‘Beware the Ides of March’-The Romans were wary of March, especially the 15th of March for one reason.
However, children and parents alike in India are stressed about March for an entirely different reason altogether.
March signals the start of the exam season.
It’s a stressful period for students as well as for parents. Results aside, parents would also have to allocate funds towards meeting higher education expenses of their children.
In many cases, they fall short of funds when it comes to the important goal of paying for children’s education. This is where a goal-based investment plan comes into the picture.
Goal-based investing ensures that funds are available to the investor in the right amount at the right time for meeting specific financial goals.
However, the fund’s shortfall could be for other purposes as well, like real estate, vacation planning, marriage etc. This is a common occurrence when one invests without earmarking funds towards planned objectives.
Goal-based investing uses the future value of a goal as a benchmark, as against evaluation of the investment performance by a variable like index.
This strategy entails factoring in one’s age group, risk profile, financial position, and investment horizon.
We all know there is no shortcut to success. By the same logic, there should be no shortcut to wealth creation either. However, goal-based investing is an exception.
With a monthly investment, one can build a sizeable corpus to meet a specific goal. Let’s consider an example of Groww’s SIP Calculator.
Assume that a target lump sum maturity value of Rs. 15 lakhs is required in 10 years’ time to meet a financial milestone.
Considering an expected return of 10%, one would have to invest a monthly amount of Rs. 7505.
This sizeable amount can be conveniently channelized towards achieving financial goals like funding education, interior decoration for new house property, etc.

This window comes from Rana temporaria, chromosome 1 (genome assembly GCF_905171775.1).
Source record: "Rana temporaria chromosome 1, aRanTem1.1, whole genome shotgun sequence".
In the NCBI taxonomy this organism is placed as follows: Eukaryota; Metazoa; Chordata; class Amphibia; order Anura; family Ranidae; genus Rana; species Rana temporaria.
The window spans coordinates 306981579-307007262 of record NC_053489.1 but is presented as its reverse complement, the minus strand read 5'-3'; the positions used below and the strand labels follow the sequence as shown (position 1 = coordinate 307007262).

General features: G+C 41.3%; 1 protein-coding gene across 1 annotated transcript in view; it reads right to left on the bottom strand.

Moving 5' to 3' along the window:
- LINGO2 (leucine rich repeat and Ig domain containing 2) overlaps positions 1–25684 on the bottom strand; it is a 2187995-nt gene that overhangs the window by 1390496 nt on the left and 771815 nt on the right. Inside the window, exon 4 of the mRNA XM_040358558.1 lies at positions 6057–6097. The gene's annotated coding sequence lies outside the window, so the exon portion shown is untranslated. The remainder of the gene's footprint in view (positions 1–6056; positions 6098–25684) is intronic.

With the introduction of goal-oriented schemes, fund houses appear to be replicating the strategy adopted by insurance companies.
The main benefit of such schemes is that it strikes an emotional chord with investors and helps them relate to the investment product easily, rather than a classification based on market capitalization, like a mid-cap or a small-cap.
There are certain other advantages of goal-driven investing. It instills financial discipline in investors and helps them to identify, prioritize and focus on the important personal finance goals, rather than attempting to time their earnings with the market forces.
Annual rebalancing of one’s asset allocation can also be done to ensure that the nearer one gets to your goal in value terms, one can lower the equity exposure.
Now that we have delved into the importance of goal-based investing, lets look at the 5-step approach to attain one’s goals.
It is crucial to draw a proper plan to link each investment with a specific goal. This can be ensured by the prioritization of goals with an estimation of the monetary value required to fulfill them.
While this cannot be exact, the figure should broadly cover the costs of achieving the financial goal.
Short-term goals span between a few months to 2 years. For instance, buying a product that would result in a decent corpus to fund a vacation would be a short-term financial goal.